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Templeton v. Scudder

Decided: December 11, 1951.

SAMUEL TEMPLETON, PLAINTIFF-APPELLANT,
v.
BENJAMIN C. SCUDDER, DEFENDANT-RESPONDENT



McGeehan, Jayne and Wm. J. Brennan, Jr. The opinion of the court was delivered by Jayne, J.A.D.

Jayne

On a motion for summary judgment the judge of the Law Division resolved that this action was not maintainable in that its subject matter was res adjudicata. An accordant judgment was entered, the legal propriety of which we are requested to review.

The following pronouncement is familiar: "But a matter is not res adjudicata unless there be identity of the thing sued for, of the cause of action, of the persons and parties, of the quality of the persons for and against whom the claim is made, and the judgment in the former suit be so in point as to control the issue in the pending action. To render a prior judgment res adjudicata the record must show that the issue was taken on the same allegations which are the foundation of the second action. The test is whether the proof which would fully support the one case would have the same effect in tending to maintain the other." Smith v. Fischer Baking Co. , 105 N.J.L. 567, 568 (E. & A. 1929); Mershon v. Williams , 63 N.J.L. 398 (Sup. Ct. 1899);

Hoffmeier & Son v. Trost , 83 N.J.L. 358 (Sup. Ct. 1912); Windolph v. Lippincott , 107 N.J.L. 468 (E. & A. 1931).

Mindful of the foregoing judicial declaration, we bend our attention toward the pertinent facts of the present case. On July 4, 1949, the Glen Rock Independence Day Association, a corporation not organized for any pecuniary profit, in pursuance of its custom conducted patriotic services and a carnival on the grounds of the Glen Rock Public School, to which it invited the general public. In and about the area the association stationed temporary structures commonly designated as booths.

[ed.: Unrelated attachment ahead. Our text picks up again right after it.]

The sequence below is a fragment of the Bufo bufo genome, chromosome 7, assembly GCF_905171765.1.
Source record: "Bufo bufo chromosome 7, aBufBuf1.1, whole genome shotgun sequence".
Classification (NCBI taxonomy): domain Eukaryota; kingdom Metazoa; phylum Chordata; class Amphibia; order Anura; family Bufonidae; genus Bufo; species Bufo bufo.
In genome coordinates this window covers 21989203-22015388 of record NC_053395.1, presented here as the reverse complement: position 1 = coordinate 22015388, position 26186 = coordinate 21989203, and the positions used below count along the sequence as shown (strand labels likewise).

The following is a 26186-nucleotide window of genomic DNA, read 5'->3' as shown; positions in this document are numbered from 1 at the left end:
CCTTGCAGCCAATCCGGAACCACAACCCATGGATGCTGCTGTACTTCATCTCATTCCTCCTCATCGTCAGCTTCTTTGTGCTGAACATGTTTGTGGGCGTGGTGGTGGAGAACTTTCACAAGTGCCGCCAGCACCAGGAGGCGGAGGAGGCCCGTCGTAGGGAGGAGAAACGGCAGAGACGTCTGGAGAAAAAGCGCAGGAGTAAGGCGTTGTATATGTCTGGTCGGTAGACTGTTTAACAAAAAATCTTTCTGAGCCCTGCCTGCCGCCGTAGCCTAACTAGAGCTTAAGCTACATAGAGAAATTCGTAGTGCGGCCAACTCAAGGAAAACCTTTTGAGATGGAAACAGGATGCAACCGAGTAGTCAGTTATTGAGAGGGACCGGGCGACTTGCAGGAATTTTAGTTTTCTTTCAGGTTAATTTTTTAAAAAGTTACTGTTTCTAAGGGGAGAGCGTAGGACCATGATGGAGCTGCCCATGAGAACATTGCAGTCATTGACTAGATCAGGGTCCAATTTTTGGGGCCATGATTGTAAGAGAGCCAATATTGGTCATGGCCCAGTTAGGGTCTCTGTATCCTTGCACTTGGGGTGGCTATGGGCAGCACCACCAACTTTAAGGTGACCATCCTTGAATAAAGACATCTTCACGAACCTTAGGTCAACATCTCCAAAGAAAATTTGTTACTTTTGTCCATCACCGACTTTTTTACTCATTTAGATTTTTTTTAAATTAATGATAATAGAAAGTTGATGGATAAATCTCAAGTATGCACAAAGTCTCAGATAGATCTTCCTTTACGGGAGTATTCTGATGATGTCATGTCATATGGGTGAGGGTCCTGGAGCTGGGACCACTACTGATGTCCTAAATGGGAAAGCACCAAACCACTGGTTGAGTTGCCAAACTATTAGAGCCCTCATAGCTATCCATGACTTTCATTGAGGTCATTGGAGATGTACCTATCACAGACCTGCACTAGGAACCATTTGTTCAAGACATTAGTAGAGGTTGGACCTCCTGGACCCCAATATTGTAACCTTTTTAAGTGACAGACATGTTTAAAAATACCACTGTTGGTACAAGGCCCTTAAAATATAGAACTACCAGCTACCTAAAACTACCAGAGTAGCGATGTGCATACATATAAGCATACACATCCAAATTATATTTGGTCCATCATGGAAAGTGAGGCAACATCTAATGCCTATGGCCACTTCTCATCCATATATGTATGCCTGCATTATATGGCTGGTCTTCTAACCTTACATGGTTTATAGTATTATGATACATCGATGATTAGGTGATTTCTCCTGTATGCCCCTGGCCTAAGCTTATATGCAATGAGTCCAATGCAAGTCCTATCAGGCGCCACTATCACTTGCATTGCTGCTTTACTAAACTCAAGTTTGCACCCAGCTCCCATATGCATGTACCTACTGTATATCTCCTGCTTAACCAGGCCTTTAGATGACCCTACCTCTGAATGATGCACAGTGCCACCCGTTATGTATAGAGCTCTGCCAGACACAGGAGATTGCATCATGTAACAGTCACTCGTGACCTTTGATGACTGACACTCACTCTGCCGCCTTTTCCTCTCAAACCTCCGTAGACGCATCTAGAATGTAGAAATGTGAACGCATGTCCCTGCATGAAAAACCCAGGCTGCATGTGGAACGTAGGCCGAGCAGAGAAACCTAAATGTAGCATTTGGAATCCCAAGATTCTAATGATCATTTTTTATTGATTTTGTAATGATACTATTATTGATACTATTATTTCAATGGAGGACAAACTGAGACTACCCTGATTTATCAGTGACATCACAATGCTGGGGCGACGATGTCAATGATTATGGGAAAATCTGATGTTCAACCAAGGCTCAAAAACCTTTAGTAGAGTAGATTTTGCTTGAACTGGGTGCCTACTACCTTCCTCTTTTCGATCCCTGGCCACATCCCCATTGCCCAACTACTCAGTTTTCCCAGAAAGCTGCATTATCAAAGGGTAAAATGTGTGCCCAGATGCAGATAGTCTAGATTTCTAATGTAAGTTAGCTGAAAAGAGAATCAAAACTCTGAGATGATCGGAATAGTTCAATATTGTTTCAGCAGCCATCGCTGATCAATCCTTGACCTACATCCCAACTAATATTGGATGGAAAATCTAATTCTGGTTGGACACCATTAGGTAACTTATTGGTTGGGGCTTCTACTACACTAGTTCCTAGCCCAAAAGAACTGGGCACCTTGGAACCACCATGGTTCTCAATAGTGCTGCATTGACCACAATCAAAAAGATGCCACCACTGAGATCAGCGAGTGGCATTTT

The plaintiff attended the carnival as an invitee and while there, a storm arose winged with a somewhat tempestuous gale which the plaintiff asserts dislodged portions of the booths and propelled them injuriously against him.

The plaintiff thereafter prosecuted an action against the Glen Rock Independence Day Association, Inc., and its alleged agent, Edward Heyer, to recover compensatory damages for his bodily injuries and incidental losses. The complaint accused the defendants of negligence:

"(1) in failing to employ competent servants, agents and employees to see that said carnival, exhibit and exhibition was conducted in a manner so as to see that the properties used in said exhibit were properly fixed and secured; (2) failure to see that a storm, squall or wind storm would occur and by its force uproot and remove same and cause painful and serious injuries to those lawfully upon the premises; (3) said defendants were guilty of recklessness, carelessness and negligence in the manner in which they secured their properties, exhibits, booths and other properties; (4) failure to take advantage of foreseeable conditions and danger reasonably to be foreseen which they knew and were chargeable with knowledge of, and were guilty of other acts of negligence which was the proximate cause of plaintiff's injuries."

At the conclusion of the plaintiff's branch of the case the alleged cause of action against the defendant Heyer was dismissed by the court, and the trial of the action against the association resulted in a jury verdict of no cause for action. A judgment was accordingly entered in favor of the defendants.

The present action against the defendant Scudder was subsequently instituted by the same plaintiff also in quest of the recovery of compensatory damages for the same injuries and losses sustained as a result of the same cause on the same occasion. Mr. Heyer seems to have been individually drawn into the former action because he was president of the association. Mr. Scudder, the defendant in the present action, was and perhaps now is a member of the board of trustees of the association, and in 1949 he was chairman of the booth committee.

We note the intrinsic similarity of the allegations of the two complaints. In the present action the plaintiff again declares that the association was "in charge of said carnival and in connection therewith used booths and exhibits as part of the general scheme of the exhibition and carnival," but alleges that "the said booths were assembled and erected by this defendant, who was duty-bound at all times to see that the work was done in a proper manner and was further duty-bound to see that the same were firmly fixed to the ground and fastened and otherwise ...


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